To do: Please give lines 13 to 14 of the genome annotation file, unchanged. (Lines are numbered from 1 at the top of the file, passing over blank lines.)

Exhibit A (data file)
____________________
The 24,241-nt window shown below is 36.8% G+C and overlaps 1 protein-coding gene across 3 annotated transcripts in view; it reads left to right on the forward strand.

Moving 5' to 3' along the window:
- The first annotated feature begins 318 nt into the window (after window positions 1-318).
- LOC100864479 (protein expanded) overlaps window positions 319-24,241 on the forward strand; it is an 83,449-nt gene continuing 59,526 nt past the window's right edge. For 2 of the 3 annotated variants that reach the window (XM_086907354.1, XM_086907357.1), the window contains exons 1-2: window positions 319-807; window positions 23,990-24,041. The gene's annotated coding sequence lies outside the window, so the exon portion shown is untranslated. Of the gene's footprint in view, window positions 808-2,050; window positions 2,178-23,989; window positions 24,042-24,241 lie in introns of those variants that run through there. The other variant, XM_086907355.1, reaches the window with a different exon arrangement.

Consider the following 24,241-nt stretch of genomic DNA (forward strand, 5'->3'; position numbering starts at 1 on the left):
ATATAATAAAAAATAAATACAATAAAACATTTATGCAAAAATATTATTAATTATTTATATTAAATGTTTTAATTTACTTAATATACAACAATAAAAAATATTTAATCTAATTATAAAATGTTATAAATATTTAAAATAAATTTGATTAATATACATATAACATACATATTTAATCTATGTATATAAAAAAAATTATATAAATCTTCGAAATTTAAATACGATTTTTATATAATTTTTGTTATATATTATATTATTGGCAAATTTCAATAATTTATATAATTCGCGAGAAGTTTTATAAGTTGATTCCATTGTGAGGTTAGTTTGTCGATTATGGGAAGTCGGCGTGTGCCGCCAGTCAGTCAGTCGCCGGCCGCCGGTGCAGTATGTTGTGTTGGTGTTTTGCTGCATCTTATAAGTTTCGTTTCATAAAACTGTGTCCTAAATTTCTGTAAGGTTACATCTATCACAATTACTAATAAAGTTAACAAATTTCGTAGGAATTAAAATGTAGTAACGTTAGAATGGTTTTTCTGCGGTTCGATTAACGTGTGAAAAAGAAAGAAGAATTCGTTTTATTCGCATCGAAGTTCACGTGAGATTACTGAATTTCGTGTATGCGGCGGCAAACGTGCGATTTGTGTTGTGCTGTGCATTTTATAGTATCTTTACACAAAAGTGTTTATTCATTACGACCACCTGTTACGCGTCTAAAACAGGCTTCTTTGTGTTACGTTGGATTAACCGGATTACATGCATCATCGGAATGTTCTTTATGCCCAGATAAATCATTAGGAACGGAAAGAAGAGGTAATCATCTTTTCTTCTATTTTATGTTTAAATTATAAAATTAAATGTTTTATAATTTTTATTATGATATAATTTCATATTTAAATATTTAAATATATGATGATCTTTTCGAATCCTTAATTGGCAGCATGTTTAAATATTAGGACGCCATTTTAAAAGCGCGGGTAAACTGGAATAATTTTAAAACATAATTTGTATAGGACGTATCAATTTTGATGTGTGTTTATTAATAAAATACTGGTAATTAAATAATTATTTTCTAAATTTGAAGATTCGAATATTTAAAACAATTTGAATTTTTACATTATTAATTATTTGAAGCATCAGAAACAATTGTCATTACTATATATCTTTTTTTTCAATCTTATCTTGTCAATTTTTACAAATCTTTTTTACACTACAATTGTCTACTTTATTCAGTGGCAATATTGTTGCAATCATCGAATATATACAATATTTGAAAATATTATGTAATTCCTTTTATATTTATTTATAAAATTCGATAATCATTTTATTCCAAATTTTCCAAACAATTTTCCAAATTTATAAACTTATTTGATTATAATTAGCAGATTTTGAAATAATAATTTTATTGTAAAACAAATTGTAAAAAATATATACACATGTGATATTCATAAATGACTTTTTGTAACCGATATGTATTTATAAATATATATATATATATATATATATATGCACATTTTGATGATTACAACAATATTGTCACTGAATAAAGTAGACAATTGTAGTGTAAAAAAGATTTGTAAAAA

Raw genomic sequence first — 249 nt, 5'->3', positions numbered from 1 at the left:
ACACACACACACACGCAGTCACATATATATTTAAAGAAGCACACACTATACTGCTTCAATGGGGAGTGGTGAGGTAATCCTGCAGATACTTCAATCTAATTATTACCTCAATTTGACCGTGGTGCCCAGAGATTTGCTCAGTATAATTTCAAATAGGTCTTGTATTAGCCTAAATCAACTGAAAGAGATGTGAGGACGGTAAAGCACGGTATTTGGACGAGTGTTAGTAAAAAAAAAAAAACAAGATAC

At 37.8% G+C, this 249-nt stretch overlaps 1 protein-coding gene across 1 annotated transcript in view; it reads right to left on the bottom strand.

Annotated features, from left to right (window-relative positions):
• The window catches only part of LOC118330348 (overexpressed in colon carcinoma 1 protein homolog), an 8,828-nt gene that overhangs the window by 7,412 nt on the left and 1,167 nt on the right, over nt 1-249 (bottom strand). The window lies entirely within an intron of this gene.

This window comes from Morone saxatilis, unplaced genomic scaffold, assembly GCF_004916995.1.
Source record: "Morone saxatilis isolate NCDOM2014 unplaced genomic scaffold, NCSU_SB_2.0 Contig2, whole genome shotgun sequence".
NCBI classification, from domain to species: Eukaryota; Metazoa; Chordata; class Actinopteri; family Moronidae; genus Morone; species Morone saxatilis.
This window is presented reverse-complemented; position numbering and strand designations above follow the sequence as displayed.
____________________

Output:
Source record: "Morone saxatilis isolate NCDOM2014 unplaced genomic scaffold, NCSU_SB_2.0 Contig2, whole genome shotgun sequence".
NCBI classification, from domain to species: Eukaryota; Metazoa; Chordata; class Actinopteri; family Moronidae; genus Morone; species Morone saxatilis.